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Scott Reil

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The Helpful Gardener wrote:G5, I have had some luck in bringing them indoors to ripen. It does seem to help even things out...

HG
Thanks, I'll give that a try. Do you bring them in when they are completely green, or when the lower part turns redish/pink?
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rainbowgardener
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They need to be at least blushed or they won't ripen up very well.
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Yes I am having the same thing with quite a bit of my tomatoes. I believe RBG's previous response (to green shoulders) was to one of my threads or at least a thread I was in. I am down with the heat + heirlooms being the problematic ones.

Almost all of my black tomatoes are doing this. I have just been cutting off the green and eating away. They are still good, though you loose a bit of tomato. :x

I have been watering more lately and just put down another couple yards of compost. Hoping for cooler weather, or at the very least a fresh start next year. :cry:

Tom's are still coming in for me. In fact I just went through a week long drought of tom's but they seem to be coming back in force again. So put that on your plate heirloom haters. :P Though of course next week is supposed to be middle 90's to 100+ :shock: I just can't frigging wait. :wink:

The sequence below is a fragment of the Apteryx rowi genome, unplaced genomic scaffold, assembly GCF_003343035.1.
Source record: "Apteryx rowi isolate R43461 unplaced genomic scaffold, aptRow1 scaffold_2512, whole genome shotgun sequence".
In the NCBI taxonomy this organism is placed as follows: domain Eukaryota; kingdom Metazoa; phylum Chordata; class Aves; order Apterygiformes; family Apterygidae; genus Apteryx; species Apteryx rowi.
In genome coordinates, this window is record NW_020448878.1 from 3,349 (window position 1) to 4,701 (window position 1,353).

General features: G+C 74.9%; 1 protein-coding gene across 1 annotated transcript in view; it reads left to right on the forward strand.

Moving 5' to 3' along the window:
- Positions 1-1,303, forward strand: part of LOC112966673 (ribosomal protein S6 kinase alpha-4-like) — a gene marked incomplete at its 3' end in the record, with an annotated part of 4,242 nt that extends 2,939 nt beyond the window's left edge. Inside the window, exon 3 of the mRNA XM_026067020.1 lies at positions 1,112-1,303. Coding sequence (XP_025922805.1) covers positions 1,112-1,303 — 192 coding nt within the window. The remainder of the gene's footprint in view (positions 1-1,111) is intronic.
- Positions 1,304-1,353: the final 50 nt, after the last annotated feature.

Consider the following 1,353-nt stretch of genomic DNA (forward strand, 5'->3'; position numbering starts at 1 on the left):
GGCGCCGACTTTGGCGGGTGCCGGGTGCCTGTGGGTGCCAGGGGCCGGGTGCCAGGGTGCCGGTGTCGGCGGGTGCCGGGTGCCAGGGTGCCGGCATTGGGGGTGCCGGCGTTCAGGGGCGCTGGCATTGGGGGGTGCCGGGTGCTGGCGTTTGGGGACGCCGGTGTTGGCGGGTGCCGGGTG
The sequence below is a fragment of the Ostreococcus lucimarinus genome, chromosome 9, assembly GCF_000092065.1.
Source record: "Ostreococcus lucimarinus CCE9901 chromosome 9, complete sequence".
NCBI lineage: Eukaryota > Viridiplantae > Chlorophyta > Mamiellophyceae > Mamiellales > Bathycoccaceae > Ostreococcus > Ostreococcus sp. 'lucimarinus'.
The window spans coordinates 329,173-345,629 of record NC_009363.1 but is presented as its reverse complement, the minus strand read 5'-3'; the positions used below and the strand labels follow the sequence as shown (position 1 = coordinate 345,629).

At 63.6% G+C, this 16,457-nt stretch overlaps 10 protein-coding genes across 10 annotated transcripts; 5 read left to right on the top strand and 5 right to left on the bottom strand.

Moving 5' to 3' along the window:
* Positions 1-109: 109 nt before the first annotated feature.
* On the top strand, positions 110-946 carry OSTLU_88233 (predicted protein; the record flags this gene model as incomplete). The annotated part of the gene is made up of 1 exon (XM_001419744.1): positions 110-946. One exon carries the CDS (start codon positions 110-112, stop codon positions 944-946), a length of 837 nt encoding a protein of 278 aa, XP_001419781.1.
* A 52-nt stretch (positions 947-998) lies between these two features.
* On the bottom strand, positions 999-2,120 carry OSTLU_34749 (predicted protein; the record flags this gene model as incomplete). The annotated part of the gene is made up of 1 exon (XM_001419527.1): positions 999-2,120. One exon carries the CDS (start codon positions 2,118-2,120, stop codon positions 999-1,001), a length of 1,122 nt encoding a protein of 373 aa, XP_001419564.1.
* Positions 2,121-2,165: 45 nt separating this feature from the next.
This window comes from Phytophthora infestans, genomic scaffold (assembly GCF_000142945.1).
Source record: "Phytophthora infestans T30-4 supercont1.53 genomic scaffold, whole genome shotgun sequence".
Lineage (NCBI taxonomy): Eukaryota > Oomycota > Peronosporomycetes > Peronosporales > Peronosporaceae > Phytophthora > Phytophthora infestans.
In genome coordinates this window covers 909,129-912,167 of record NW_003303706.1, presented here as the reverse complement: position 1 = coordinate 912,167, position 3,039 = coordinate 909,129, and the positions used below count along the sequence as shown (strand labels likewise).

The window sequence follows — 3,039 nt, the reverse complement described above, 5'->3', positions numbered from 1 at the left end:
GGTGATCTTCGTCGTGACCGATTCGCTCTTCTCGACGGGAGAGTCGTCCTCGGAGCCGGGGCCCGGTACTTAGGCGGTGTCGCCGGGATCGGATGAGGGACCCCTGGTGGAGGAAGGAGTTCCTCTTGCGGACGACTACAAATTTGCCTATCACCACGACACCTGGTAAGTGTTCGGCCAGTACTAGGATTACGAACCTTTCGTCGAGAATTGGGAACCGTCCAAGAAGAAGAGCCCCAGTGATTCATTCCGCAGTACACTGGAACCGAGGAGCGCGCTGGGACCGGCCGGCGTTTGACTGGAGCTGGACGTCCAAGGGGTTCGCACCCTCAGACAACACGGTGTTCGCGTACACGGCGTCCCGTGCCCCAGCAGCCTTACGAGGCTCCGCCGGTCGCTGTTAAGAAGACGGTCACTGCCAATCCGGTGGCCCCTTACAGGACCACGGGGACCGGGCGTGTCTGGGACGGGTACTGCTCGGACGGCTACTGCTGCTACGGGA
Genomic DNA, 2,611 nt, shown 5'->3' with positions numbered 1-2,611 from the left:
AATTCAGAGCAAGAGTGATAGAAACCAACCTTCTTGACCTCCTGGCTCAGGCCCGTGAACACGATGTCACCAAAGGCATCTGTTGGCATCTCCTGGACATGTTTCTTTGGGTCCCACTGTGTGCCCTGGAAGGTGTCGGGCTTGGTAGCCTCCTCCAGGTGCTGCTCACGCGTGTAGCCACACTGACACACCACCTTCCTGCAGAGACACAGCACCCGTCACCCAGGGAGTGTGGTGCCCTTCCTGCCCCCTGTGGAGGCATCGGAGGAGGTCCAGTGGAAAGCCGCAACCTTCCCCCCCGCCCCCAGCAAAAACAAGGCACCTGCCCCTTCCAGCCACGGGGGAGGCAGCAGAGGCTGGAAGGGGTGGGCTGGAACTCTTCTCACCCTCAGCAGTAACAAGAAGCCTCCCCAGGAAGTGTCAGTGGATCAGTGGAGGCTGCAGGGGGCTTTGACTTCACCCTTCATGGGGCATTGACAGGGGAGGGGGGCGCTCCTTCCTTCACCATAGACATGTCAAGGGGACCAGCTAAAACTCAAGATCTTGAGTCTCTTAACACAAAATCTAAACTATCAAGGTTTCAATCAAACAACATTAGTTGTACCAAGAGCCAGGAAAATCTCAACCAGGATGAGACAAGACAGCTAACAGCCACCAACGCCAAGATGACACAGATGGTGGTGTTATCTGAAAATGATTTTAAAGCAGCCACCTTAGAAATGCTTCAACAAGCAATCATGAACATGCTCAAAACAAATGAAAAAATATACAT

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I agree with RBG, but you can do wonders putting them in a bag with a banana (colorwise; doesn't help much with sugar conversion, etc,).

HG
Scott Reil

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It's been such a strange summer here in Vermont with so many hot days. I have 50 tomato plants (45 in the garden and 5 in containers) that have grown into enormous giants. Even some of my yearly routine varieties have astounded me. They are absolutely covered with tomatoes and I couldn't figure out why they were about three weeks later in the ripening process when compared with previous years. The high heat didn't seem to affect pollination to any significant degree and I would have thought it would also have enhanced ripening. So, it's been difficult trying to figure out what caused the long delay. However, perhaps you are on to something and I very much appreciate hearing about how that high heat might actually have inhibited ripening by interfering with lycopene biosynthesis.
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Yeah VK, Brandywines have FINALLY started ripening here as the evenings have slipped into the sixties, and the days are eighties now...

Even the Early Girls are late... :roll:

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Scott Reil

msgenie516
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Hi,

I have found it to work very well to pick the tomatoes when they are blushing to get them out of the hot sun as soon as possible. They have ripened up nicely in the house and green shoulders are nearly nonexistant.

For me, everything is ripening or blossoming very early this year. It has been a peculiar growing season, to say the least. I did lose a lot of tomato blossoms because of a very bad heat spell we had, so I don't expect to get as many tomatoes as I originally thought I would.

Good luck! :D Genie